Freeport LNG plans to restart its Texas export facility in mid-December

Nov 18 (Reuters) – US liquefied natural gas company Freeport LNG said it is aiming to restart its export facility in Texas by mid-December, which has been closed for six months after a fire.

Freeport, the second largest US LNG export facility, was shut down in June after an explosion energy consultants said was the result of numerous factors including human error and inadequate operating and testing procedures.

US LNG exports have been steadily increasing for years, and that supply has been crucial for European buyers since Russia cut off the continent’s natural gas supplies in response to sanctions against Moscow following its invasion of Ukraine.

Freeport said in a press release that it expects to convert about 2 billion cubic feet of gas per day (bcfd) to LNG in January 2023 and to reach full production with both docks in March 2023.

According to Refinitiv, the United States is currently converting about 12 billion cubic feet of gas to LNG.

The federal pipeline safety agencies this week released a heavily redacted consultant’s report blaming inadequate operating and testing procedures, human error and exhaustion for the June 8 blast.

Officials with the U.S. Department of Transportation’s Pipeline and Hazardous Materials Safety Administration (PHMSA) were not immediately available for comment.

Freeport said it has submitted proposed remedial actions for approval to safely resume initial operations.

By the end of last week, Freeport LNG had repeatedly said the facility was on track to start operating again in November.


But many analysts said earlier this week that the plant could not restart until December or later because the company has not yet submitted its restart plan to federal authorities.

Freeport’s closure has forced customers to buy expensive LNG from other sources to supply their own customers.

A Freeport customer, JERA, Japan’s largest LNG buyer, said in late October that it plans to record a 110 billion yen ($751 million) loss related to the Freeport closure, mainly due to higher costs for the Buy alternative fuels from the spot market.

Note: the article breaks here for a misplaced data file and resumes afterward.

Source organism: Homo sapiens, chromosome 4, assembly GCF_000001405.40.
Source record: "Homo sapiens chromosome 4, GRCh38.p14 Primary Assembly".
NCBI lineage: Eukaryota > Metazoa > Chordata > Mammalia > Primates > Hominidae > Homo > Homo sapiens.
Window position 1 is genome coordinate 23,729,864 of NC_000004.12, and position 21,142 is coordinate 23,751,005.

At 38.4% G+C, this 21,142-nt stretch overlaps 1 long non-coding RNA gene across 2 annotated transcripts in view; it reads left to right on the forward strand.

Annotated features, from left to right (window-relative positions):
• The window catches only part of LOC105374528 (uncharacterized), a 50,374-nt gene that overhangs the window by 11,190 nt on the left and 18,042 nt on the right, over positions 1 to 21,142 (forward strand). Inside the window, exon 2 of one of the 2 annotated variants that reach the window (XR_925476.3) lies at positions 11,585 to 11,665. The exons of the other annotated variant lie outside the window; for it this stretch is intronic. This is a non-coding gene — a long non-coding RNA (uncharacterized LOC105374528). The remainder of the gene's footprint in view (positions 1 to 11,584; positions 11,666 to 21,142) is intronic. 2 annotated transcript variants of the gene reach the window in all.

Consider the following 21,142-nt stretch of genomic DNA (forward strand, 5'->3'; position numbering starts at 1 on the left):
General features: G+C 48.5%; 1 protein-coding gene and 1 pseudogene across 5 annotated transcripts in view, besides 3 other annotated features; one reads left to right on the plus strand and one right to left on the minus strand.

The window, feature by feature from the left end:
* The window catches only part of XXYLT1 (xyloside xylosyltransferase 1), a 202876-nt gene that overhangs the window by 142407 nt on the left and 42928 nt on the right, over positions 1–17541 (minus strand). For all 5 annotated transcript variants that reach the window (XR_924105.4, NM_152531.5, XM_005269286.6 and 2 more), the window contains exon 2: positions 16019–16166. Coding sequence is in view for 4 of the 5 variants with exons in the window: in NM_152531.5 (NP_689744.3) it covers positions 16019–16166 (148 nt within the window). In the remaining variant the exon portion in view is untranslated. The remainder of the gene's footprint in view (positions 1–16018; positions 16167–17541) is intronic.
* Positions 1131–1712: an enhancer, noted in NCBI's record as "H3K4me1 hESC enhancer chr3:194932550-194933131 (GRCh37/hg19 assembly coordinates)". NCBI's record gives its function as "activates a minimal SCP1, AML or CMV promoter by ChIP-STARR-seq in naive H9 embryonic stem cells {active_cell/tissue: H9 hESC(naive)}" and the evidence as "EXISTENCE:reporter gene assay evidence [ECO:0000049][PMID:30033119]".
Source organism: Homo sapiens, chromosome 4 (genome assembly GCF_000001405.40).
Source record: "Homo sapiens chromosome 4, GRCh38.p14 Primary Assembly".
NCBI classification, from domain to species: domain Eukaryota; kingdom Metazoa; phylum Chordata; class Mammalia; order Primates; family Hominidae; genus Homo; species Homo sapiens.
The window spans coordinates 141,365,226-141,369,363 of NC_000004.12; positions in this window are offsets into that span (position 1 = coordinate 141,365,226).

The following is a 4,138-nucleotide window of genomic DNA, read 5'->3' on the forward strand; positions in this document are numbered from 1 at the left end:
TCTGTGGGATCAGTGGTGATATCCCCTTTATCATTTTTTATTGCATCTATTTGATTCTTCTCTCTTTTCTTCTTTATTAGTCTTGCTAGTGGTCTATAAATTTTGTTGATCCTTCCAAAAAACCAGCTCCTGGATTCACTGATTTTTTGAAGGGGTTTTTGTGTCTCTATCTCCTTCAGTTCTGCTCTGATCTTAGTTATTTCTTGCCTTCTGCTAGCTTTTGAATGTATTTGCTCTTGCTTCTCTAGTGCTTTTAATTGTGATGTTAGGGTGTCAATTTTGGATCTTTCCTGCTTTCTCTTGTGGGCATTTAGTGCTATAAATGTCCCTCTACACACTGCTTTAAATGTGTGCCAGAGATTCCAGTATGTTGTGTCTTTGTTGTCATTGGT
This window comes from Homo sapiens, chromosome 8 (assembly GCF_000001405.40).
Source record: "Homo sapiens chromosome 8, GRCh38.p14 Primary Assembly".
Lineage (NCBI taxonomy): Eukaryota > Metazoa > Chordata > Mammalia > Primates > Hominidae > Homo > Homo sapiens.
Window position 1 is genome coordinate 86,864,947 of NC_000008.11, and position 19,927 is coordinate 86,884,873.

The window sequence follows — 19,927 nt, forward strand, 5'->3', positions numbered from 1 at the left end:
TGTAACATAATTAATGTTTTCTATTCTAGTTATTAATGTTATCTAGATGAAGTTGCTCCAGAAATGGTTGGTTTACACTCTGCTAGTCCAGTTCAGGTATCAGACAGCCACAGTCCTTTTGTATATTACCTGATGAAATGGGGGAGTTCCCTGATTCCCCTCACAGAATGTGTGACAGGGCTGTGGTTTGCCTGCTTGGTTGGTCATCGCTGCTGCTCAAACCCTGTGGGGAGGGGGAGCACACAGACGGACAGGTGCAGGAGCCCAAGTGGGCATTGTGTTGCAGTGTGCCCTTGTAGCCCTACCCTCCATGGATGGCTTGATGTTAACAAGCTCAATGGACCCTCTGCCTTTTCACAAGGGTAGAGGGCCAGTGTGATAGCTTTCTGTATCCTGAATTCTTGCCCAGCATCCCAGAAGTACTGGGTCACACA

Another Freeport customer, Osaka Gas (9532.T), said it also suffered financial impact from the Freeport outage.

In August, LNG prices reached record highs of more than $90 per million British Thermal Units (mmBtu) at the Dutch Title Transfer Facility (TTF) in Europe and almost $70 at the Japan Korea Marker (JKM) in Asia.

This compares to an average of around $7 per mmBtu this year at the US Henry Hub gas benchmark in Louisiana.

Freeport’s other customers include units of Osaka Gas (9532.T), BP (BP.L), TotalEnergies (TTEF.PA) and SK E&S. JERA is an alliance between entities of Tokyo Electric Power Co Holdings (9501.T) and Chubu Electric Power Co (9502.T).

Since Freeport will not restart in November, some LNG vessels that either went to Freeport, like LNG Rosenrot, or had been waiting outside the facility, like Prism Brilliance, have proceeded to other ports.

LNG Rosenrot is now en route to Gibraltar, while Prism Brilliance is based outside of Corpus Christi, Texas, where another US LNG company, Cheniere Energy Inc (LNG.A), has an LNG export facility, Refinitiv vessel tracking data showed .

Reporting by Kavya Guduru in Bengaluru and Scott DiSavino in New York; Editing by Jonathan Oatis, Paul Simao and Alexander Smith

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Scott Disavino

Thomson Reuters

Covers the North American power and natural gas markets.